A 5-year-old girl presented with a sore throat, fever, and a strawberry tongue. The paediatrician diagnosed streptococcal pharyngitis
Parents brought their 5-year-old girl to the outpatient department of paediatrics with complaints of fever, sore throat, and odynophagia (pain on swallowing) for the past 3 days. However, the patient did not have any associated cough, runny nose, or hoarseness. The paediatrician observed strawberry tongue on examination.
Physical examination revealed a generally ill girl with a body temperature of 40°C. Moreover, she had dry mucous membranes, fissured lips, a red tongue with enlarged papillae, enlarged and edematous tonsils with exudates. Additionally, she had tender anterior cervical lymphadenopathy.
However, the girl had no rash, conjunctival congestion, oral ulcers, or splenomegaly.
Serological investigations revealed a white blood cell count of 14,400 with 73.0% neutrophils, 19.0% lymphocytes. Additionally, it also showed 0.9% atypical lymphocytes.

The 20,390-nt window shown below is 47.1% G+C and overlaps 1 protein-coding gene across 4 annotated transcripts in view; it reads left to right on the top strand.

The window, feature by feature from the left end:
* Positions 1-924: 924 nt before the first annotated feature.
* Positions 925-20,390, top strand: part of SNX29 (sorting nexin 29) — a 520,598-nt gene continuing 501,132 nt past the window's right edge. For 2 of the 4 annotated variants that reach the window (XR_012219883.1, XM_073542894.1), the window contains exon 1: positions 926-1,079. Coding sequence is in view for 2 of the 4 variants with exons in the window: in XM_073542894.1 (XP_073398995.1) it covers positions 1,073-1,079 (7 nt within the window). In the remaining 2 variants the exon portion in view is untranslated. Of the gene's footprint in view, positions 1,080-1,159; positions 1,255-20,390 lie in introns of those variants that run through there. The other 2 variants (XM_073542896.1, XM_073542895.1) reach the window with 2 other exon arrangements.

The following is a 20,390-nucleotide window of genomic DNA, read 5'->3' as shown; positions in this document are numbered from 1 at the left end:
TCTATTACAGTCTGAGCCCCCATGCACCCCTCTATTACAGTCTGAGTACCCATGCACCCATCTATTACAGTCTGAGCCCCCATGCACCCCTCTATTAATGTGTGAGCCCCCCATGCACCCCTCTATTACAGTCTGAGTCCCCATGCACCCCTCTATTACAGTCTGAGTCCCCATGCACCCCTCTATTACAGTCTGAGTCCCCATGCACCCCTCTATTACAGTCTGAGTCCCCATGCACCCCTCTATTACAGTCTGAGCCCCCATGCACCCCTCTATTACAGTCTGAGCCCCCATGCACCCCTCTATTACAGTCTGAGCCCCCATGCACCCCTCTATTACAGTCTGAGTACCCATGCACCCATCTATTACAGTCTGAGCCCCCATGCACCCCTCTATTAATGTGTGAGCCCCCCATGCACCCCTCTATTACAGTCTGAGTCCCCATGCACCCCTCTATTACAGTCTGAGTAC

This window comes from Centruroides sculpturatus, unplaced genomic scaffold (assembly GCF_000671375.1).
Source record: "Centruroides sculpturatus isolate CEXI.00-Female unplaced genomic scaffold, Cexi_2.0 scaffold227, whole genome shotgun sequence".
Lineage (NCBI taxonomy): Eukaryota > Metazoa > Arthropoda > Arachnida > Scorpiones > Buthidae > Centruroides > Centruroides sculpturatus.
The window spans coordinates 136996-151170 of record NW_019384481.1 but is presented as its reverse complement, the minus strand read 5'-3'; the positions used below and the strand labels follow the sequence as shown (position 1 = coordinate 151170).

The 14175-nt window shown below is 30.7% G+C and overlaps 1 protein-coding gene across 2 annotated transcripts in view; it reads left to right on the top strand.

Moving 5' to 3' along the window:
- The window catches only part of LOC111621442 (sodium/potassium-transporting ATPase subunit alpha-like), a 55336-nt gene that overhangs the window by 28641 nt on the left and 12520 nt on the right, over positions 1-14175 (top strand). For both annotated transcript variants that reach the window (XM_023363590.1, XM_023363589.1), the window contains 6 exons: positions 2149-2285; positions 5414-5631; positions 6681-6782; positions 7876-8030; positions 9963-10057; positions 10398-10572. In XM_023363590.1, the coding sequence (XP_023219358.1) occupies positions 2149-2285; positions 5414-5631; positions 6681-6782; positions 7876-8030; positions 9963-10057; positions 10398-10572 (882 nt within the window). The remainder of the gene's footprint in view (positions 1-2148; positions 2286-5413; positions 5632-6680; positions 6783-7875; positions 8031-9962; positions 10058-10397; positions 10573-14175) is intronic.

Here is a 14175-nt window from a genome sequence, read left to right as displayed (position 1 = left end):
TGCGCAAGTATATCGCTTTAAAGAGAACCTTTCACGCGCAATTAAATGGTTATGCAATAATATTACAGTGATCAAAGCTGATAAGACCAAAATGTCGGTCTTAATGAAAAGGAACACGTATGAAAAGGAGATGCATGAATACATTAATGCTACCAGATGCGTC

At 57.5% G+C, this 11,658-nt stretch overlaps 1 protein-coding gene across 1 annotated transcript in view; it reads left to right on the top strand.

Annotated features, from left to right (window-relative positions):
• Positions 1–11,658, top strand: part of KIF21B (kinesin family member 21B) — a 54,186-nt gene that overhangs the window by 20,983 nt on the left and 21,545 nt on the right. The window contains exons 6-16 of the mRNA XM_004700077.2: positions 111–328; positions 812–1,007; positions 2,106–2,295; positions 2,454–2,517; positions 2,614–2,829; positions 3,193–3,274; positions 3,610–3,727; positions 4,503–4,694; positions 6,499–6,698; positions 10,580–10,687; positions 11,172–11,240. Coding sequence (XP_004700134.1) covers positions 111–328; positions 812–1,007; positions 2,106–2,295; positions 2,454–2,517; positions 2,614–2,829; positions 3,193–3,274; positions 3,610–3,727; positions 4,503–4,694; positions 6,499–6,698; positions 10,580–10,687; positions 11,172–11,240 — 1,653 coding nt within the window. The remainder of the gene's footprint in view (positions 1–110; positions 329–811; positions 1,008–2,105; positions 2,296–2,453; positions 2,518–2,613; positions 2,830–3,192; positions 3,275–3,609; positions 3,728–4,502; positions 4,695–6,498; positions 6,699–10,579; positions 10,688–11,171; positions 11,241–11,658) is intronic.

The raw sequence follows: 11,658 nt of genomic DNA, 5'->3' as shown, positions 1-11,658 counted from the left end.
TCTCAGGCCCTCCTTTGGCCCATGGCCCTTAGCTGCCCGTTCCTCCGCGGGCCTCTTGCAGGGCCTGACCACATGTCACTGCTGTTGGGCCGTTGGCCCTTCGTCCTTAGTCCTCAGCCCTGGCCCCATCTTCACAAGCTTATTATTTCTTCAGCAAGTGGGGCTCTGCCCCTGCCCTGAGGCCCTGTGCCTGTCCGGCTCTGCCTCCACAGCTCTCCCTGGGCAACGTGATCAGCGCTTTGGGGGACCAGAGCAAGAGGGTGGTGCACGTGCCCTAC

The throat culture grew group A streptococcus; therefore, the pediatrician confirmed the diagnosis of streptococcal Pharyngitis.
Since the strawberry tongue is a manifestation of other conditions, including Kawasaki disease, allergies, drug-induced, toxic shock syndrome, B12 deficiency, etc.; therefore, it is imperative to take a thorough history, physical examination and perform appropriate investigations to rule out other causes of strawberry tongue.
Group A Streptococcal Pharyngitis (GAS), in most patients, is self-limited with symptoms resolving within 5 to 7 days. Moreover, antibiotics reduce the duration and severity of symptoms and prevent the spread of the infection. However, some complications can arise secondary to a GAS infection, which include:
- Acute rheumatic fever (ARF)
- Acute glomerulonephritis
- Scarlet Fever
- Poststreptococcal arthritis (PSRA)
- Streptoccal toxic shock syndrome
- Peritonsillar abscess
- Retropharyngeal abscess
- Otitis Media
- Necrotizing fasciitis
- Streptococcal bacteremia
The paediatrician treated the girl with oral amoxicillin for 10 days. At the post-treatment follow-up, the patient had recovered completely. Similarly, she had no recurrence of symptoms at the 3- and 6-month follow-up.
Monalisa Sahu, M. B. (2021, March 25). Strawberry Tongue in Streptococcal Pharyngitis. Retrieved from The New England Journal of Medicine: https://www.nejm.org/doi/full/10.1056/NEJMicm2026930